In 1956, Marquis Emilio Pucci designed a collection inspired by the architecture and traditions of Sicily. The name of the collection was, indeed, ‘Siciliana’, and was one of the many the Italian designer dedicated to the beauties and peculiarities of his homeland.
The collection featured dresses and shirts typical of the style of the marquis: silk and kaleidoscopic prints, all reminding details of Sicilian traditional productions and also of the past of the land, characterized by Greek and then Roman domination.
Interestingly, the collection was also rich in bathing suits and bikinis, all very colorful and daring and headpieces inspired by the vegetation of the land.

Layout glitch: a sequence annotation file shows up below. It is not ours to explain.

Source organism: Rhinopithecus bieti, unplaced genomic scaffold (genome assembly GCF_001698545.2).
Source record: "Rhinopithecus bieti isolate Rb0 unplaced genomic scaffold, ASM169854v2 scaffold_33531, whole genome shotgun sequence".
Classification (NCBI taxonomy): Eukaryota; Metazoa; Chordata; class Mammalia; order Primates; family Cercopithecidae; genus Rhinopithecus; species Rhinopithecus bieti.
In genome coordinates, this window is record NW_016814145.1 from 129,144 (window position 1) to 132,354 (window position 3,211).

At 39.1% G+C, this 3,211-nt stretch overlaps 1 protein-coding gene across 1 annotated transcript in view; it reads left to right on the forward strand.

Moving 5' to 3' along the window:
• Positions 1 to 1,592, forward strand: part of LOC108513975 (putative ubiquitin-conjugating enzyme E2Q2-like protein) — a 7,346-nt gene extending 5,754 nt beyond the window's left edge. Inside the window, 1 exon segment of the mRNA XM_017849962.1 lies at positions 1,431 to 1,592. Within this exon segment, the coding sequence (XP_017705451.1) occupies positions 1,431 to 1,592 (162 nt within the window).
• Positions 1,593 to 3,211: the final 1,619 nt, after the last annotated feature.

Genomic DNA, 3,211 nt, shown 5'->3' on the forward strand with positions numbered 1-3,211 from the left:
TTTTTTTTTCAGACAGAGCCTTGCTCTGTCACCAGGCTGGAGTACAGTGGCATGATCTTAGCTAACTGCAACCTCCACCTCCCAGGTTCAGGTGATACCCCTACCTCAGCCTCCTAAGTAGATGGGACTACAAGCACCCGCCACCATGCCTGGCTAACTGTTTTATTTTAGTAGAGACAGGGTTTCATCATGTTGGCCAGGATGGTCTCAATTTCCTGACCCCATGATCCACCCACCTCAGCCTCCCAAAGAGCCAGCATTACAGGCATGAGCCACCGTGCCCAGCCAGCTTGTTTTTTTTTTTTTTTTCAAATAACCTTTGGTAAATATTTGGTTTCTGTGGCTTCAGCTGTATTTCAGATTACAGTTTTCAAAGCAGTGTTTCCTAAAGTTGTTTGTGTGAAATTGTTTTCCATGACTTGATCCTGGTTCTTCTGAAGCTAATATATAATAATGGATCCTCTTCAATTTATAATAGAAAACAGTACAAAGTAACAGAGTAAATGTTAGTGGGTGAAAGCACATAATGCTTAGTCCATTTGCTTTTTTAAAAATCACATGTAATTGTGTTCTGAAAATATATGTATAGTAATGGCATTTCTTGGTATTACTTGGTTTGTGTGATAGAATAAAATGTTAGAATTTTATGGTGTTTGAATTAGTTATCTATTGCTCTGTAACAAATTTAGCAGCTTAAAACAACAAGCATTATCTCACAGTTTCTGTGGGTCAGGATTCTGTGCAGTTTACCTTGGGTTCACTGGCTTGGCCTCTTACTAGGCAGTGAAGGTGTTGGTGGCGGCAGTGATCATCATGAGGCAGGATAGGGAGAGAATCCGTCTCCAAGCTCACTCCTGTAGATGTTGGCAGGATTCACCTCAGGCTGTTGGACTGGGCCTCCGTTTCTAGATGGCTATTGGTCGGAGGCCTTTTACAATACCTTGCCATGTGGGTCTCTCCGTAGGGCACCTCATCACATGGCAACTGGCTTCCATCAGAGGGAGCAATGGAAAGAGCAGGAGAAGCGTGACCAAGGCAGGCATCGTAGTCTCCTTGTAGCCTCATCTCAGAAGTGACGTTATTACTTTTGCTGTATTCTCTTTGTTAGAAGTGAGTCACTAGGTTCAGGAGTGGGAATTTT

The collection was shown in the Sala Bianca in Florence, but were the photographs documenting this collections to make the whole collection iconic. This especially because of the choice of locations: Pucci decided to shoot at Villa Romana del Casale, a Roman villa built in the first quarter of the 4th century in Sicily, not far from Piazza Armerina. The excavations to bring the Villa back to light began in 1929 and concluded some thirty years later. Emilio Pucci and photographer Elsa Haertter had the opportunity to picture the designer’s swimwear right in the surroundings of Piazza Armerina, playing with the ‘theme’ of the roman mosaics. The mosaics in fact depicted a group of roman girls wearing the ‘subligacum’: an item resembling a modern bikini, whose Latin name literally means “to tie underneath”.